The Moon is 23.1 days old, is illuminated 41.3 0%, subtends 31.5 arc minutes, and is located in Virgo on December 1st at 0:00 UT. Due to the position of the ecliptic, the Moon reaches its highest point in the sky for the year in December. It attains its greatest northern declination (+21.4 degrees) for the month on December 23rd and greatest southern declination (-21.5 degrees) on December 9th. Longitudinal libration is at a maximum of +5.4 degrees on December 5th and a maximum of +6.5 on December 31st. It’s at a minimum of -6.7 degrees on December 19th. Latitudinal libration is at a maximum of +6.8 degrees on December 18th and a minimum of -6.6 degrees on December 3rd. New Moon occurs on December 7th. The Moon is at apogee (a distance of 63.53 Earth-radii) on December 13th and at perigee (a distance of 56.61 Earth-radii) on December 24th. The Moon occults Saturn on December 8th and Pluto on December 9th from certain parts of the world. Consult http://www.lunar-occultations.com/iota/iotandx.htm for more on these events. Visit http://saberdoesthestars.wordpress.com/2011/07/05/saber-does-the-stars/ for tips on spotting extreme crescent Moons and http://www.curtrenz.com/moon.html for Full Moon data. Browse http://www.cambridge.org/features/turnleft/the_moon.htm and http://www.shallowsky.com/moon/ for information on various lunar features. Times and dates for the lunar crater light rays predicted to occur this month are available at http://www.lunar-occultations.com/rlo/rays/rays.htm
The Sun is located in Ophiuchus, a non-traditional constellation of the zodiac, on December 1st. Sol enters Sagittarius on December 18th. Winter solstice for the northern hemisphere occurs when the Sun is farthest south for the year on December 21st. It is the shortest "day" of the year (9 hours and 20 minutes) at latitude 40 degrees north.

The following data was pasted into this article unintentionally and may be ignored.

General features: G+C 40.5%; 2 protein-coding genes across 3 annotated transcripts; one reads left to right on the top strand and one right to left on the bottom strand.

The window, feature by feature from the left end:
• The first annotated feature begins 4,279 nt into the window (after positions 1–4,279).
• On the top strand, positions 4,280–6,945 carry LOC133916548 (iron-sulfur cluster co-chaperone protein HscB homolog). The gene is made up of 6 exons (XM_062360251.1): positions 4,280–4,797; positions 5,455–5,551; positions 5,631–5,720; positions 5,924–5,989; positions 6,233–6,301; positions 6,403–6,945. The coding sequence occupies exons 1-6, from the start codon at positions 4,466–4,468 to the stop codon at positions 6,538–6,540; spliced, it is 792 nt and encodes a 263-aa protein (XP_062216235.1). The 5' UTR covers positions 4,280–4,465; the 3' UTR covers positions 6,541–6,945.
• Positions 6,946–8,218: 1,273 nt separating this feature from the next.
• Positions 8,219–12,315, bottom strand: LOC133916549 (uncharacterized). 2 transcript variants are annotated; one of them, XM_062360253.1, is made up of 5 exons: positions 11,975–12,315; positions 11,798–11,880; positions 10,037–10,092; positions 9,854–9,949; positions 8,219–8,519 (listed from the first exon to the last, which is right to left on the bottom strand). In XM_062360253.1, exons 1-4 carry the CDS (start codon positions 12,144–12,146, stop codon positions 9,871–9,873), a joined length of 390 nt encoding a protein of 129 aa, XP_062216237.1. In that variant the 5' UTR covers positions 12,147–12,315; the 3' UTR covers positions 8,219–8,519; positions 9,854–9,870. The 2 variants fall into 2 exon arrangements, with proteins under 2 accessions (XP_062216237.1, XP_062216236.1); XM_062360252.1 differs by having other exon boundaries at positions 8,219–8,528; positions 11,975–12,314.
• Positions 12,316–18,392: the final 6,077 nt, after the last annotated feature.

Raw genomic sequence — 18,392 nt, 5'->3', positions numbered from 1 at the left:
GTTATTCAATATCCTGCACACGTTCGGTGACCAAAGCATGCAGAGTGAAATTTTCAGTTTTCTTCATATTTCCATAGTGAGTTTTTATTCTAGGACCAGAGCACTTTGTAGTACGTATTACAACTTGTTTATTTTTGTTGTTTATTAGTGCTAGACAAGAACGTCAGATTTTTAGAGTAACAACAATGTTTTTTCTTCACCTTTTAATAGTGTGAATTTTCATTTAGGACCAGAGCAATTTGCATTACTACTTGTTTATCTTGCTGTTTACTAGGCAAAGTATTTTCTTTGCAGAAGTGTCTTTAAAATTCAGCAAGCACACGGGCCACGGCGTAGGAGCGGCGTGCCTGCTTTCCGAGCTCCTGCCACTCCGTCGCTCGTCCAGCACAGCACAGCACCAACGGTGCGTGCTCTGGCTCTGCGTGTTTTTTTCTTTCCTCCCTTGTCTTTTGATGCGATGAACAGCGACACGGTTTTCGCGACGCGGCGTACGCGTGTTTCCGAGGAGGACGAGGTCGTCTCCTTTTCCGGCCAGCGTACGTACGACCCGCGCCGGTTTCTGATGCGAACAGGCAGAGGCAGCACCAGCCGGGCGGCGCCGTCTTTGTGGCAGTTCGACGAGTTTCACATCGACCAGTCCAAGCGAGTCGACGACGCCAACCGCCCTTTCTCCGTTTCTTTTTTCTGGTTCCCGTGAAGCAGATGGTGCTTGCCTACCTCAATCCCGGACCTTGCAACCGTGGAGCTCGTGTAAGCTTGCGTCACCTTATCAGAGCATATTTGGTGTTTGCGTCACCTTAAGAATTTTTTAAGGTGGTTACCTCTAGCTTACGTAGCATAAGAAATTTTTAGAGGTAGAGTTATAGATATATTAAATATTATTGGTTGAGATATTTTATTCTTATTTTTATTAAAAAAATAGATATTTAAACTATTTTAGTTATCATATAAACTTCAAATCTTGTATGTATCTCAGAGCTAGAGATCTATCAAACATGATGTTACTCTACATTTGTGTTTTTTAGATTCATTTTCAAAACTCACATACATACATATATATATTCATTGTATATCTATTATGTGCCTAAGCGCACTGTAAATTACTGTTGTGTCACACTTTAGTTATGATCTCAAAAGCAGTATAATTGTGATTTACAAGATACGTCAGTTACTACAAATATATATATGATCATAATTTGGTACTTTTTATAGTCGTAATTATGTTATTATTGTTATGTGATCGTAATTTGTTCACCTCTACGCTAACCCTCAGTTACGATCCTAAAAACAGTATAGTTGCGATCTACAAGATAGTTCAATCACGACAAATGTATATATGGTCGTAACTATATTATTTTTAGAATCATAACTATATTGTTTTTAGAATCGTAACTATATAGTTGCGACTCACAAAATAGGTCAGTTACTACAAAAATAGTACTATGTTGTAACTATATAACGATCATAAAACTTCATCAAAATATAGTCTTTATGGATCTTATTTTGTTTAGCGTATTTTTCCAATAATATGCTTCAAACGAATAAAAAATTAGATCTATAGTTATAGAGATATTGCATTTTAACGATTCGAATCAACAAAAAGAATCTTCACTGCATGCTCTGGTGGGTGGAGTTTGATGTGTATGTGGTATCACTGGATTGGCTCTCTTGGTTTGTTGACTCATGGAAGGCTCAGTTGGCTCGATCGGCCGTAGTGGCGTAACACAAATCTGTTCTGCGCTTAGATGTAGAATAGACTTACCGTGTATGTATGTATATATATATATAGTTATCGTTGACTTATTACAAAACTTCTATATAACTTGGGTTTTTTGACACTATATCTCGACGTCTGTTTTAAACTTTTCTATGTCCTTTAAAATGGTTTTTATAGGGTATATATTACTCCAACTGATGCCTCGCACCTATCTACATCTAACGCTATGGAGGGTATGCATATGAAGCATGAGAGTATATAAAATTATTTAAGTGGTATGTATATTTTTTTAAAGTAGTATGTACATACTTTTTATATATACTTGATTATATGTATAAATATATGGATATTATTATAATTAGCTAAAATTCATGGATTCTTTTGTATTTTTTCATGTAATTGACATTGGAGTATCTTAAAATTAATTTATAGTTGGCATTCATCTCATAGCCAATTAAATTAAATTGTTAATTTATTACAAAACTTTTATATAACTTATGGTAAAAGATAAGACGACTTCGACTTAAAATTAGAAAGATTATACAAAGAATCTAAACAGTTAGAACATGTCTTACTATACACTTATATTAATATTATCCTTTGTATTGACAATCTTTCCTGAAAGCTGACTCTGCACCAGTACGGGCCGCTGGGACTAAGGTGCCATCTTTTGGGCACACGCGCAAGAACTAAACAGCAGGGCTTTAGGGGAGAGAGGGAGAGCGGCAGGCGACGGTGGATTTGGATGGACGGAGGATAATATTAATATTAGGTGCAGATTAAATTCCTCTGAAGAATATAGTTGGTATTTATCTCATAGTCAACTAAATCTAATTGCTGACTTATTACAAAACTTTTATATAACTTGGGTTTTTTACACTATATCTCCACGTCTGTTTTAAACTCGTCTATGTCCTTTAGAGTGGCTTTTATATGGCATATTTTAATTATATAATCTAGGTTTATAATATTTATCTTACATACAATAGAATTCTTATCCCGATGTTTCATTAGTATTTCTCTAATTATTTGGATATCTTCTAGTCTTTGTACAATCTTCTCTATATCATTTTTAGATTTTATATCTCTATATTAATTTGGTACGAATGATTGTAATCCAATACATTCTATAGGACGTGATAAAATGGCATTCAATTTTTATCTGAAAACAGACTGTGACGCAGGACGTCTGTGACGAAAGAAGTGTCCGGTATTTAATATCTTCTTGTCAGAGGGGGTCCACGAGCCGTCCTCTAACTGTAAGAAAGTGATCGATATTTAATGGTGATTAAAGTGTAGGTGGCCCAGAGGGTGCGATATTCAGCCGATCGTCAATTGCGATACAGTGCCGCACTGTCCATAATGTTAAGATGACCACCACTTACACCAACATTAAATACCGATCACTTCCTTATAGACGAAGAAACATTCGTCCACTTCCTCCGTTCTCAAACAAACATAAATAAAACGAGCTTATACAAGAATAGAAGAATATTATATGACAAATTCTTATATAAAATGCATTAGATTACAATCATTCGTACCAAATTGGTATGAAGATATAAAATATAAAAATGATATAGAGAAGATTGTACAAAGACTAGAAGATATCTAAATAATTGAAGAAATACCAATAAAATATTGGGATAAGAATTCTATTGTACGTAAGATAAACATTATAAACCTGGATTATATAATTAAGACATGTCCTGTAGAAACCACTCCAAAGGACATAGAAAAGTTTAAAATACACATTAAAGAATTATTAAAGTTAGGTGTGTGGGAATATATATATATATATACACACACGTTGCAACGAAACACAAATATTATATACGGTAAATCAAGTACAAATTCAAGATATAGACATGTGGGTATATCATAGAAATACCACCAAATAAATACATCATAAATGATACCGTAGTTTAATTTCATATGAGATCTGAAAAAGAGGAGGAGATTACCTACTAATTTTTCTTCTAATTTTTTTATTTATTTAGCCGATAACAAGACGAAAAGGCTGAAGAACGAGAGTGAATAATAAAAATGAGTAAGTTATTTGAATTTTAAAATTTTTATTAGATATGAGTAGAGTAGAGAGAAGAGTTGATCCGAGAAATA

Brightness, apparent size, illumination, distance from the Earth in astronomical units (a.u.), and location data for the planets and Pluto on December 1st: Mercury (magnitude +3.0, 9.6", 6% illuminated, 0.70 a.u., Libra), Venus (magnitude -4.9, 40.7", 26% illuminated, 0.41 a.u., Virgo), Mars (magnitude 0.0, 9.3", 86% illuminated, 1.01 a.u., Aquarius), Jupiter (magnitude -1.7, 31.1", 100% illuminated, 6.34 a.u., Scorpius), Saturn (magnitude +0.5, 15.2", 100% illuminated, 10.91 a.u., Sagittarius), Uranus (magnitude +5.7, 3.7", 100% illuminated, 19.29 a.u. on December 16th, Aries), Neptune (magnitude +7.9, 2.3", 100% illuminated, 30.10 a.u. on December 16th, Aquarius), and Pluto (magnitude +14.3, 0.1", 100% illuminated, 34.58 a.u. on December 16th, Sagittarius).
During the evening, Mars and Neptune can be found in the south, Saturn in the southwest, Uranus in the southeast. Uranus is in the west at midnight. In the morning, Mercury, Venus, and Jupiter are located in the southeast.
Memorable conjunctions of Mars and Neptune and Jupiter and Mercury occur this month on December 7th and December 21st respectively.
Mercury returns to the morning sky in a somewhat favorable apparition for observers in the northern hemisphere. Mercury has an angular diameter of nine arc seconds and is one-quarter illuminated on December 5th. It spans just seven arc seconds and is almost 50% illuminated on December 11th. Mercury is stationary in right ascension and in longitude on December 6th, is at its greatest heliocentric latitude north on December 9th, and is at greatest elongation west on December 15th. During the second half of the month, Mercury sinks farther into morning twilight. The speediest planet is located 0.9 degree north of Jupiter on the morning of December 21st, when it is just six arc seconds in apparent size and 76% illuminated, and six degrees north of Antares on December 22nd.